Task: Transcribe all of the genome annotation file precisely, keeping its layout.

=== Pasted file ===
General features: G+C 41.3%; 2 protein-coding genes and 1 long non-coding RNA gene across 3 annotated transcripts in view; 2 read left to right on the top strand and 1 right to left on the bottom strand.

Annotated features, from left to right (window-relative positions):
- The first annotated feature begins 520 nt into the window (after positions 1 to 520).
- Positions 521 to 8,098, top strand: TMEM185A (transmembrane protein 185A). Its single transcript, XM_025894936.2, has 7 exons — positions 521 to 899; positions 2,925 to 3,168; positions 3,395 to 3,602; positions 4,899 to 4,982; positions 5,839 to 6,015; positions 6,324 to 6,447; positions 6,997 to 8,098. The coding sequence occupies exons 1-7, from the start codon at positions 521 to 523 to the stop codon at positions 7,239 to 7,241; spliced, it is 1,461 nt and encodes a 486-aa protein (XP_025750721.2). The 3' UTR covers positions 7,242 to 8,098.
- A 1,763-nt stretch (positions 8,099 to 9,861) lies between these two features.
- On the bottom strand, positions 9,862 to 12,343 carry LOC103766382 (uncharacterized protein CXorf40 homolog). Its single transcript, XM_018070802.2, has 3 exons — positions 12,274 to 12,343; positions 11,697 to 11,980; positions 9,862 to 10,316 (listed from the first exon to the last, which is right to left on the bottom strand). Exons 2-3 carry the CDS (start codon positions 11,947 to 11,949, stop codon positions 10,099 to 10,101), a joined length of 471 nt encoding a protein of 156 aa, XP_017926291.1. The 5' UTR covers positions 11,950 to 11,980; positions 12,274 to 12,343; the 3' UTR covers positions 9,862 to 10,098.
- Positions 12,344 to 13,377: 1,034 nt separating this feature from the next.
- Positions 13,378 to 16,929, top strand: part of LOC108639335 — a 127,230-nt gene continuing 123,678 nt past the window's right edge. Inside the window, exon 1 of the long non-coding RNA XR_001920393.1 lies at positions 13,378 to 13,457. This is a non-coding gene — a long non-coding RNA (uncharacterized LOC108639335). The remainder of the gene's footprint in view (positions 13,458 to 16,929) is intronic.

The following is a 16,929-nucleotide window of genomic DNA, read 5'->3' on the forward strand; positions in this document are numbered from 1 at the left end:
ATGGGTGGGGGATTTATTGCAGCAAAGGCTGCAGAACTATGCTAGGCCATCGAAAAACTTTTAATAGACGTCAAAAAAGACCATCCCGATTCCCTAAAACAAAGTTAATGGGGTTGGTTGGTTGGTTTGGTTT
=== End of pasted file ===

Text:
General features: G+C 41.3%; 2 protein-coding genes and 1 long non-coding RNA gene across 3 annotated transcripts in view; 2 read left to right on the top strand and 1 right to left on the bottom strand.

Annotated features, from left to right (window-relative positions):
- The first annotated feature begins 520 nt into the window (after positions 1 to 520).
- Positions 521 to 8,098, top strand: TMEM185A (transmembrane protein 185A). Its single transcript, XM_025894936.2, has 7 exons — positions 521 to 899; positions 2,925 to 3,168; positions 3,395 to 3,602; positions 4,899 to 4,982; positions 5,839 to 6,015; positions 6,324 to 6,447; positions 6,997 to 8,098. The coding sequence occupies exons 1-7, from the start codon at positions 521 to 523 to the stop codon at positions 7,239 to 7,241; spliced, it is 1,461 nt and encodes a 486-aa protein (XP_025750721.2). The 3' UTR covers positions 7,242 to 8,098.
- A 1,763-nt stretch (positions 8,099 to 9,861) lies between these two features.
- On the bottom strand, positions 9,862 to 12,343 carry LOC103766382 (uncharacterized protein CXorf40 homolog). Its single transcript, XM_018070802.2, has 3 exons — positions 12,274 to 12,343; positions 11,697 to 11,980; positions 9,862 to 10,316 (listed from the first exon to the last, which is right to left on the bottom strand). Exons 2-3 carry the CDS (start codon positions 11,947 to 11,949, stop codon positions 10,099 to 10,101), a joined length of 471 nt encoding a protein of 156 aa, XP_017926291.1. The 5' UTR covers positions 11,950 to 11,980; positions 12,274 to 12,343; the 3' UTR covers positions 9,862 to 10,098.
- Positions 12,344 to 13,377: 1,034 nt separating this feature from the next.
- Positions 13,378 to 16,929, top strand: part of LOC108639335 — a 127,230-nt gene continuing 123,678 nt past the window's right edge. Inside the window, exon 1 of the long non-coding RNA XR_001920393.1 lies at positions 13,378 to 13,457. This is a non-coding gene — a long non-coding RNA (uncharacterized LOC108639335). The remainder of the gene's footprint in view (positions 13,458 to 16,929) is intronic.

The following is a 16,929-nucleotide window of genomic DNA, read 5'->3' on the forward strand; positions in this document are numbered from 1 at the left end:
ATGGGTGGGGGATTTATTGCAGCAAAGGCTGCAGAACTATGCTAGGCCATCGAAAAACTTTTAATAGACGTCAAAAAAGACCATCCCGATTCCCTAAAACAAAGTTAATGGGGTTGGTTGGTTGGTTTGGTTT